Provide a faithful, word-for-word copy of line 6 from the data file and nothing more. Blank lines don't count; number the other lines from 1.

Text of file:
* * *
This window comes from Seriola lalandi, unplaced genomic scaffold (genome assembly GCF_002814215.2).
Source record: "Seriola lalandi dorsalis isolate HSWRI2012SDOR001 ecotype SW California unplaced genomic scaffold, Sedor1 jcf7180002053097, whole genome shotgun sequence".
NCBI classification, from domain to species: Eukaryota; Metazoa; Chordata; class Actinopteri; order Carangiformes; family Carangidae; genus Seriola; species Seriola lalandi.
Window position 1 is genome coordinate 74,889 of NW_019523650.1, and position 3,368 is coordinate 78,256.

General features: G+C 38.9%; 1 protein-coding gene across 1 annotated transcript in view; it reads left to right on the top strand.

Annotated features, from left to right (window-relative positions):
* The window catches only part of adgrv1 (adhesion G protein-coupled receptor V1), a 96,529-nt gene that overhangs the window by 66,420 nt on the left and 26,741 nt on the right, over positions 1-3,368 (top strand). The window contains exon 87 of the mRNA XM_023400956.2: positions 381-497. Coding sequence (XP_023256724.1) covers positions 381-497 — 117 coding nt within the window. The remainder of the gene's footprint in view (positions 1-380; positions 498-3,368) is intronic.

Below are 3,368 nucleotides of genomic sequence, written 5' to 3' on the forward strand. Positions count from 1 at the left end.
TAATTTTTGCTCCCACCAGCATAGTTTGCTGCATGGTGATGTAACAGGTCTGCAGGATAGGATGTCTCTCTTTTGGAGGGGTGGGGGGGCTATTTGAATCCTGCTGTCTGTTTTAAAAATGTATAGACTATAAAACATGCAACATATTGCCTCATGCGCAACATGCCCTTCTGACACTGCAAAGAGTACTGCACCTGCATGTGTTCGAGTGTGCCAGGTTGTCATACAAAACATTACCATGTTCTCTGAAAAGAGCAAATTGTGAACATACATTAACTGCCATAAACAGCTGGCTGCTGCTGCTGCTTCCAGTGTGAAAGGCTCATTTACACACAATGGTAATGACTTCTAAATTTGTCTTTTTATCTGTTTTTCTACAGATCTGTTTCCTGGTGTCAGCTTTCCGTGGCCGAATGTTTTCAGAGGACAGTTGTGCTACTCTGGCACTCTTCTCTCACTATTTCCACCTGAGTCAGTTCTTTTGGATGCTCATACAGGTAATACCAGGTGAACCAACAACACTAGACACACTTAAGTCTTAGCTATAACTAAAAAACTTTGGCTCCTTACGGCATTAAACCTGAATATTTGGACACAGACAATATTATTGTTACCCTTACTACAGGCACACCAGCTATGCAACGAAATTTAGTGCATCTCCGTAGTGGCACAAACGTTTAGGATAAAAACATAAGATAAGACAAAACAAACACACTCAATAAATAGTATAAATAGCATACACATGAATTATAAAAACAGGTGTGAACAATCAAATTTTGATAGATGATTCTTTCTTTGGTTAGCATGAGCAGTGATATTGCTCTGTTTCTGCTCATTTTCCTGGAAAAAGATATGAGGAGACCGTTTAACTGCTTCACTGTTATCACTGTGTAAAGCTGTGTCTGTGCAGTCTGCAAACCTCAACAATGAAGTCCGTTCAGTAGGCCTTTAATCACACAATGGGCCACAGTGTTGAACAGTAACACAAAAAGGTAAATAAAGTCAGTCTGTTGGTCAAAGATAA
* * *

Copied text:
Annotated features, from left to right (window-relative positions):